Papua New Guinea’s state of emergency extended by two weeks


Inside the National Parliament of Papua New Guinea. Credit: BAI

Parliament has voted to extend Papua New Guinea’s state of emergency by two weeks while it debates how the country will look when the restrictions are eventually eased.

There is still no end to Papua New Guinea’s state of emergency (SOE), as MPs voted 80-2 in Parliament yesterday to extend the country’s lockdown for an additional two weeks.

The extension is to make way for Public Health Emergency Bill to be debated about how the country will tackle coming out of the SOE which has been in place since March 24 – and was due to end on June 2.

‘Moving forward, the key will be in managing with as little red tape as possible.’

While the new ‘pandemic legislation’ headed to Parliament today is a sign PNG is looking beyond the current restrictions, the extension is not good news for businesses doing it tough due to trading restrictions.

While most PNG businesses are doing their best to adapt to the SOE restrictions, some businesses like bookies, nightclubs and small beer shops remain unable to trade. SMEs have been hit particularly hard, with some restaurants and hotels closing and small traders struggling to pay bills due to reduced cash flows.

Need for clarity

Manufacturers Council of PNG’s Chey Scovell.

While SOE Commisioner David Manning admitted earlier this week that PNG still had ‘capacity issues’ in its ability to tackle COVID-19, there is some acknowledgement that it has had some success in tackling the spread of the disease.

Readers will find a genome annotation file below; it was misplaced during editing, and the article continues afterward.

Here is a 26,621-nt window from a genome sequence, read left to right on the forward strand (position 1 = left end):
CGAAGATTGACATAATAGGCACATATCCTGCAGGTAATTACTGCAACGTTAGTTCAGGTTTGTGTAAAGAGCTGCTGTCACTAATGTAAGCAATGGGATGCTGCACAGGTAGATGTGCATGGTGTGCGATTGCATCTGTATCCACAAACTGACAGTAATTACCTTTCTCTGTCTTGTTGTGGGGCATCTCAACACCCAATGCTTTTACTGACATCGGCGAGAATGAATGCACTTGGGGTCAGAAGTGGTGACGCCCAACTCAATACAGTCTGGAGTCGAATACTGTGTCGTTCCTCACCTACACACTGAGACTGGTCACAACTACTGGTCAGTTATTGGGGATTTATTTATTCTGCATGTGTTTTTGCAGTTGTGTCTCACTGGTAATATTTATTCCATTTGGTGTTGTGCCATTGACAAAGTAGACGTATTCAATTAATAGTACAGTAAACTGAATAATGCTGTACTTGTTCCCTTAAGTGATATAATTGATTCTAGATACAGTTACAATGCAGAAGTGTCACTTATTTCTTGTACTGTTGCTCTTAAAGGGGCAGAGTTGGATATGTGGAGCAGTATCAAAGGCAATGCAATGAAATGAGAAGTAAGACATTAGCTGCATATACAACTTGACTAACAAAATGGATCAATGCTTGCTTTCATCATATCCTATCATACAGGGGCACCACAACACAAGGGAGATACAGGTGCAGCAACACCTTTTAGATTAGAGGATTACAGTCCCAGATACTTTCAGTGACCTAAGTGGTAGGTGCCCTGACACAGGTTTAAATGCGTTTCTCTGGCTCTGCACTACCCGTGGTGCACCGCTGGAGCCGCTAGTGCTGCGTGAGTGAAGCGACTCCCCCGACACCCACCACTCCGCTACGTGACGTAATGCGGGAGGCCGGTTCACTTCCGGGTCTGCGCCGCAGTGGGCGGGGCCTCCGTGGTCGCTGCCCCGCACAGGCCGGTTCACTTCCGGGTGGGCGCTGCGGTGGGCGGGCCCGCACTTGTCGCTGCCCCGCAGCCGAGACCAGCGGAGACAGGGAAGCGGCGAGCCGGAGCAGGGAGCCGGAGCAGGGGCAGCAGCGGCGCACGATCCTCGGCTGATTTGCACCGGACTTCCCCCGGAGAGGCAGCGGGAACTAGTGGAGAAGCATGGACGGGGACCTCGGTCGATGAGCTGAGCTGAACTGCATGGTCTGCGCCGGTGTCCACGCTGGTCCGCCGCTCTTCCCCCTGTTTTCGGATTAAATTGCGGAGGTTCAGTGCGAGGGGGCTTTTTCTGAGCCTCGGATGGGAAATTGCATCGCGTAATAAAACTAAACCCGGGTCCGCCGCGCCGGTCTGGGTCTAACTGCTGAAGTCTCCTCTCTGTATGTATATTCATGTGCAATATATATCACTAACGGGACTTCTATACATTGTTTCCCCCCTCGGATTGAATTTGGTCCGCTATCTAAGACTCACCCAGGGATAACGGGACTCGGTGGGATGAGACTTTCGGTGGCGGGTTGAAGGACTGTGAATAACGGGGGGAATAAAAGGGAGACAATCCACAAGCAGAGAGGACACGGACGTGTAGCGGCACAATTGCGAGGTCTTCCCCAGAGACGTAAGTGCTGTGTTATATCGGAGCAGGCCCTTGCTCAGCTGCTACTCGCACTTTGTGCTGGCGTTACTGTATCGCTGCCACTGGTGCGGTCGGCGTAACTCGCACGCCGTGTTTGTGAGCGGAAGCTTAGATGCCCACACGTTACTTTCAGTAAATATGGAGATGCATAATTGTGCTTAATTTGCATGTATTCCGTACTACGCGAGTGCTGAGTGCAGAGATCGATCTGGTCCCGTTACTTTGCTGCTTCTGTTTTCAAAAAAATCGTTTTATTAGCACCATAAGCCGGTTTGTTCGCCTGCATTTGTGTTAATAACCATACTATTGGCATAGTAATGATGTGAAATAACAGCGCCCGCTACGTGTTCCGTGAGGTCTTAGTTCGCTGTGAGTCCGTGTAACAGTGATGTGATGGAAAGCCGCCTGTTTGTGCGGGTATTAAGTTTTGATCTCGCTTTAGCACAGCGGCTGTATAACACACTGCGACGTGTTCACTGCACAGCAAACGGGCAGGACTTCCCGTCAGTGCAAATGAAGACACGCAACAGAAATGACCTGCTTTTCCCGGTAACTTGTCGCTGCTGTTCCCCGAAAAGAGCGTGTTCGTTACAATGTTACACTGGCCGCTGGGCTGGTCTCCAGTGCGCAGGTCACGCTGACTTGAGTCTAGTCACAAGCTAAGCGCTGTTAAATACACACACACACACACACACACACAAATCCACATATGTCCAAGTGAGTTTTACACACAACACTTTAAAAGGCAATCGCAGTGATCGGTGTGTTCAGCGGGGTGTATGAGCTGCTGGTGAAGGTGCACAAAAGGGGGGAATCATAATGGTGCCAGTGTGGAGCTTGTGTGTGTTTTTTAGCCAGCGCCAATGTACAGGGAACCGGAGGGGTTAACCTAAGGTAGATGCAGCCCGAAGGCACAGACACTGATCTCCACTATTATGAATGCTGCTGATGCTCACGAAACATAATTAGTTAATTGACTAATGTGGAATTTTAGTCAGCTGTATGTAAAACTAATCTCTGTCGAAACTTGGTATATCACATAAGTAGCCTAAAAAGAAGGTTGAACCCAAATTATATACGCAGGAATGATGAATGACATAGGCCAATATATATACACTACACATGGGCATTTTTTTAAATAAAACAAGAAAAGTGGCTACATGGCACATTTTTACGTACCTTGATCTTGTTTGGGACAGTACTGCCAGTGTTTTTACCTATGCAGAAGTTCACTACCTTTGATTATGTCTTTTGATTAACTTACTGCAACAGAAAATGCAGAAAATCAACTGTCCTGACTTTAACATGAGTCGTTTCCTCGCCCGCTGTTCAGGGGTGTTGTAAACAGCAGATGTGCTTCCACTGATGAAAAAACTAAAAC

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‘Clearly neither the world, nor PNG, are clear of this virus,’ Chey Scovell, CEO of the Manufacturers Council of PNG told Business Advantage PNG. ‘But for the actions of PNG – and the places our airlines fly to – and from closing the borders and restricting the movements of people, it is possible that PNG would have been devastated, as we are seeing in so many nations, none more so than India or Brazil right now.

‘Businesses, and our people, are resilient and adaptable but what is important is visibility. As we entered into restrictions, challenges were found in inconsistent and ad hoc changes. Now that we are beyond that, we need to maintain a consistent, uniform application of measures that are fit-for-purpose.

‘Moving forward, the key will be in managing with as little red tape as possible.’

Scovell is pointing to the different ways in which the SOE has been applied in the various provinces.

This caused heavy debate in the Parliament yesterday, in particular from East Sepik Governor Allan Bird, who argued against any extension so that Papua New Guineans could once again ‘go about their business’.

Parliament’s emergency committee started the current three-week session of Parliament by recommending a two-month extension of the SOE, with emergency measures to be relaxed except in border provinces and ports, and with disease controls to be legislated, but MPs ended up backing a shorter extension in the face of strong protests.

Rules for the new normal

Parliament is expected to debate the new Public Health Emergency Bill this week.

‘This law will embrace how we go to school, how we go to church and to work, the transport regulations, the new normal of living with the Covid-19 for the rest of our lives,’ Prime Minister James Marape told Parliament.

There have only been eight official cases of COVID-19 to date in PNG, six mild and two resulting in hospitalisation.

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